One of my new year’s resolutions is to feature more individual photographers. First up is Chad Cochran, better known in the music photography world as cowtownchad, whom I first met several years ago at an Ohio festival. Since then we have also caught up with each other at AmericanaFest and have shared many stories. While his performance photos have been featured in this column, I am especially taken with his informal portraits, or “on the fly” portraits, as he calls them. To me they have a sense of the unguarded moment that only available light and natural surroundings offer. In short, they look and feel organic. I think you will be as taken with them as I have been (and others have been, as well — some of his work is archived in the Rock and Roll Hall of Fame). Now, in his own words, and photos below, is:
South Carolina, January, 2016: “I’ve always had an interest in the business side of music. Who has done your photos before?” I inquired. “My friend, Andy Tennille; do you know him?” answered Caleb Caudle. I was familiar with the name, but couldn’t immediately place it. “I’ve heard of him, who is he?” I replied. Caudle: “He’s Tom Petty’s tour photographer.” I froze. I had a brand new camera in my hand. I hadn’t really taken any portraits of people, let alone musicians, at this point and wasn’t even sure what all of the buttons did. In my mind, I kept thinking, “His friend is Tom Petty’s tour photographer? Why am I here?” I went on to shoot the session and it went great. Those photos went on to get published numerous times. Maybe this was the start of something?
In February of that year, I asked to shoot BJ Barham of American Aquarium. This shoot didn’t go as well. I didn’t have decent light, I still didn’t really know what I was doing, and I was only able to salvage a couple of decent shots. I was pretty sure I had started and ended my musician portrait career in a span of 60 days. Then, I got a message from Lydia Loveless telling me I take pretty pictures of Ohio and asking if I would have any interest in putting some people in them. I said no. My landscape photography provided me the opportunity to decompress from a demanding day job. I would hop in the car, listen to music, clear my head, and try to find decaying farm houses and barns that I used to see as a child. Lydia persisted and we ended up doing a session. This time things went a bit better. She and I would reconnect in June 2017 for the “Barber Shop” series that was so well received. Eventually this friendship would land me at the Ryman Auditorium when she opened for Jason Isbell in October 2017.
I didn’t start photography in what is probably considered the “normal” way. My wife bought me a camera in December 2010. I had an artistic outlet through college playing guitar and singing in different bar bands. I put it all aside for years, but still needed something to keep me busy. I immediately gravitated toward the rural landscapes I grew up seeing as a kid. I was born and raised in the small town of Fredericktown, Ohio. At the time, we had about 1,800 residents and our claim to fame was creating the Future Farmers of America jacket. Someone told me about Instagram and I quickly came up with the moniker “cowtownchad.” I was living in Columbus, Ohio, at the time, which is sometimes referred to as “cowtown.” So, I tacked on “chad” and I had a user name. Slowly, I would see bands and musicians I knew start to follow my page. Was this my way to get back into music? I didn’t know at the time, but the answer was yes.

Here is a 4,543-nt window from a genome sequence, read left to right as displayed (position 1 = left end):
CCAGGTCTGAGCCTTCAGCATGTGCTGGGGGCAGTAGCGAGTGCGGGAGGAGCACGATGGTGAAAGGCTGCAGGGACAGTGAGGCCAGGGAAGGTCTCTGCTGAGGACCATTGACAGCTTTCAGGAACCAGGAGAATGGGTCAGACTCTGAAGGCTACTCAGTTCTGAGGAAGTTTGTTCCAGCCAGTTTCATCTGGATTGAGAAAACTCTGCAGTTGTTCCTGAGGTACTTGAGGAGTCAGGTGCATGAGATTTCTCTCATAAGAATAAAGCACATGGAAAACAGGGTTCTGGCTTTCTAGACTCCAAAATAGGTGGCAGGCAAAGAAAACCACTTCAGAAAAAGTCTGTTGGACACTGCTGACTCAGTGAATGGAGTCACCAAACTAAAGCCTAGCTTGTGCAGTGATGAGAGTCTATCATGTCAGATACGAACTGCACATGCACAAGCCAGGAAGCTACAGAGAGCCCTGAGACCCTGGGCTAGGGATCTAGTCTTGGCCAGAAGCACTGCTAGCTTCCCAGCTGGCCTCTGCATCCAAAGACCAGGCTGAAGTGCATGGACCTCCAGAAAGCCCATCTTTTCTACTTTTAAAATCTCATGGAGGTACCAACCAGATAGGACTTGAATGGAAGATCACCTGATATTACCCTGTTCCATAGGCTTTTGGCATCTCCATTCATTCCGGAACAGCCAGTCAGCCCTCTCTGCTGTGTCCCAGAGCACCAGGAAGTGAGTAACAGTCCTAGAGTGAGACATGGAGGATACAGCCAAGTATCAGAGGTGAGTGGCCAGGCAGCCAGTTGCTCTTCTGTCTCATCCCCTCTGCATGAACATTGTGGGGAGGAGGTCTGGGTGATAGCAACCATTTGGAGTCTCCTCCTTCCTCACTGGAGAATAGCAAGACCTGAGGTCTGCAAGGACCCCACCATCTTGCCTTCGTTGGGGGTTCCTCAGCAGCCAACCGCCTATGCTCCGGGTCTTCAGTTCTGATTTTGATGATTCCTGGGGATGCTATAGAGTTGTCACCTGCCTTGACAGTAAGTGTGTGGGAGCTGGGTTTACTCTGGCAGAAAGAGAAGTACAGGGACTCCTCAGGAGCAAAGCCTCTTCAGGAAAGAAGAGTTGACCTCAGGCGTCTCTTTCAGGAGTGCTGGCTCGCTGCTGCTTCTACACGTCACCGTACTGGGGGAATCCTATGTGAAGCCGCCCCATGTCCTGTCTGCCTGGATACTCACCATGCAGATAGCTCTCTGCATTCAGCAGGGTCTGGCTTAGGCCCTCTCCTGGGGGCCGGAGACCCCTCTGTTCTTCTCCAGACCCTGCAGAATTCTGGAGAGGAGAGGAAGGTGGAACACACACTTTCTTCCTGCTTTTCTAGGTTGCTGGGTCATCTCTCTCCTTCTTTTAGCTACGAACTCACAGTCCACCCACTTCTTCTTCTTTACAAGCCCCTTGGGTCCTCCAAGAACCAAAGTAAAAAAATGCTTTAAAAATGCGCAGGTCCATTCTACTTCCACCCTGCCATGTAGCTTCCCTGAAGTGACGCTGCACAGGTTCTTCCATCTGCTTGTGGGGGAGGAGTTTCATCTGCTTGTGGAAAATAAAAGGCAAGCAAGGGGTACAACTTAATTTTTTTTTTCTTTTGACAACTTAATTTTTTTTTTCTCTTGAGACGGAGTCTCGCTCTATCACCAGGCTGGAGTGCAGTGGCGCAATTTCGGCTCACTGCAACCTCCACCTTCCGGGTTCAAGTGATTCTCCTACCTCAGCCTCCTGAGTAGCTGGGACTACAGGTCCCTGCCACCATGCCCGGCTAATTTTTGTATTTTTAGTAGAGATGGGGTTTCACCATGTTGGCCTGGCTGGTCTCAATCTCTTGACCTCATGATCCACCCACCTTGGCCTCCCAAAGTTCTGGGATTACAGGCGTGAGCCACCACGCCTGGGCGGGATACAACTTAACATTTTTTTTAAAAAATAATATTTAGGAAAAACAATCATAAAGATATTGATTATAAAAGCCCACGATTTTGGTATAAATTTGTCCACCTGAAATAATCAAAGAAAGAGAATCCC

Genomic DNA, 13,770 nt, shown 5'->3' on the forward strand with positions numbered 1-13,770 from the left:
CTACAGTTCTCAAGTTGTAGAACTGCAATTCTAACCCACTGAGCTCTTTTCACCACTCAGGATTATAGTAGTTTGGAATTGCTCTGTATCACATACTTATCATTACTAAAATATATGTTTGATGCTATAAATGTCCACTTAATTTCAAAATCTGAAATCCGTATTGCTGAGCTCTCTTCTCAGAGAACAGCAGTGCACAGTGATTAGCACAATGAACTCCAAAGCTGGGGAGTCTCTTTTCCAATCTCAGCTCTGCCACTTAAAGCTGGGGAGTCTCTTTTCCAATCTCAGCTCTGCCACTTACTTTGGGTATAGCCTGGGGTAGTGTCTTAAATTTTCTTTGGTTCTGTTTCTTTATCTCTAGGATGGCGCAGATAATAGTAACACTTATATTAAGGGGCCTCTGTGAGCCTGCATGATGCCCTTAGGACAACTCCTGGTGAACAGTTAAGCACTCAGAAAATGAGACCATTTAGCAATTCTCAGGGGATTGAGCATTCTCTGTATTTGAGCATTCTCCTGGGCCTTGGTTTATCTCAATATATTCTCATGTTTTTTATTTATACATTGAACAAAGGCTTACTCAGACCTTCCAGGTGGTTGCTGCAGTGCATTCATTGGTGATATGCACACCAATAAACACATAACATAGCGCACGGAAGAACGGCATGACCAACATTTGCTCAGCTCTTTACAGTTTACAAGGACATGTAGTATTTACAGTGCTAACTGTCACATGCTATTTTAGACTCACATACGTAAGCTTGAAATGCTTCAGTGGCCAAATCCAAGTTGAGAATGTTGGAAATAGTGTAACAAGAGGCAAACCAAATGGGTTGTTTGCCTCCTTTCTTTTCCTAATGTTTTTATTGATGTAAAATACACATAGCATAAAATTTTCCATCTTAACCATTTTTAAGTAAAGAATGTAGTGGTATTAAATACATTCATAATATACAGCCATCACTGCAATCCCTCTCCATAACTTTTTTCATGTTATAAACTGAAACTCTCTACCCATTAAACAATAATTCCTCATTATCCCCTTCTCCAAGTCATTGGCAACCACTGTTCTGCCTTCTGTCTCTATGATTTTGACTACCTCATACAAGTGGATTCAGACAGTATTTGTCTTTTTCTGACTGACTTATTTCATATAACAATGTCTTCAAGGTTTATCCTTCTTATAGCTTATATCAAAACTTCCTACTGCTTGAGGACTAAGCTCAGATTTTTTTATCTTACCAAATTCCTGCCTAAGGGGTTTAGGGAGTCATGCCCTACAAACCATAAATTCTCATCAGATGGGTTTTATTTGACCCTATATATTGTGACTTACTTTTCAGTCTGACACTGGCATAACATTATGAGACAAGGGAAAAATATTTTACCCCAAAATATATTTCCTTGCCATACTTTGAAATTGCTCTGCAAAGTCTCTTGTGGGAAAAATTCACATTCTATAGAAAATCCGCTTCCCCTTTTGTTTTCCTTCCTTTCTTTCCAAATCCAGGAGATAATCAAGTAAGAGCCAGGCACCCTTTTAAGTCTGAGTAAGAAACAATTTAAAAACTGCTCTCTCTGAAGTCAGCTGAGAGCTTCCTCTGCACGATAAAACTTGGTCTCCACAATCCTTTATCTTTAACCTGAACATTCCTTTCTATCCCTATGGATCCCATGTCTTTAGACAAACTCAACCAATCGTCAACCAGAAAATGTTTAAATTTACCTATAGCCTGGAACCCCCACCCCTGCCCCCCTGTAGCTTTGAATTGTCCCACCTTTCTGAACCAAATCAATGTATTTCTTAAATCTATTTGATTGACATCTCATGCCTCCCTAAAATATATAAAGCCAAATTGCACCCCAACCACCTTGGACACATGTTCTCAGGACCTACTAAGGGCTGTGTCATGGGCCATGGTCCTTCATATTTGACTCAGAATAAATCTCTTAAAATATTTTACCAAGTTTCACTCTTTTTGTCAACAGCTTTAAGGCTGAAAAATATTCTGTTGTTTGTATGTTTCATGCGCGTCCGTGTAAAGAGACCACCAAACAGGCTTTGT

In 2017, things started to snowball. I had a concept called “I Didn’t Want To Tell You,” where I would do a portrait of a musician and then they would share a story with me about something they don’t normally (or never) talk about. The goal was to show that mental health is something we all deal with in one way or the other, to lessen the stigma around it and let people know we are all in this together. The project never really took off (I still want to do it), but the portraits did. I also started to gain some momentum with these “on the fly” portrait sessions before musicians and bands would have shows. I connected with so many people that year, including John Paul White, Shonna Tucker, Aaron Lee Tasjan, Colter Wall, and my aforementioned first trip to the Ryman.
In 2018, I decided to focus my photography primarily on music and portraits, and it has been a wild ride and filled with highlights. I was asked to photograph Amanda Shires and Jason Isbell at the Ryman; a photo of Elizabeth Cook was hung in Times Square in New York City; Sadler Vaden used one of my photos for a T -shirt and another made its way into Guitar Player magazine; Billboard featured a photo of Andrew Leahey; I shot my fourth AmericanaFest in Nashville; several photos of Austin Lucas and The Pollies were used in album artwork; and The Rock and Roll Hall of Fame archived a large portion of my music photography. Not bad for a kid from small-town America.
2019 will see me opening a new photography and art space in Cleveland, Ohio, at 78th Street Studios. If you ever happen to be passing through the Midwest, feel free to drop me a line and let’s see if we can cross paths. Safe travels out there.
Chad Cochran goes by “cowtownchad” on social media and you can find him under that moniker on Instagram, Twitter, and Facebook. You can also visit his website at www.cowtownchad.com.
If there was ever a time to take your time in viewing the photos below, it is now.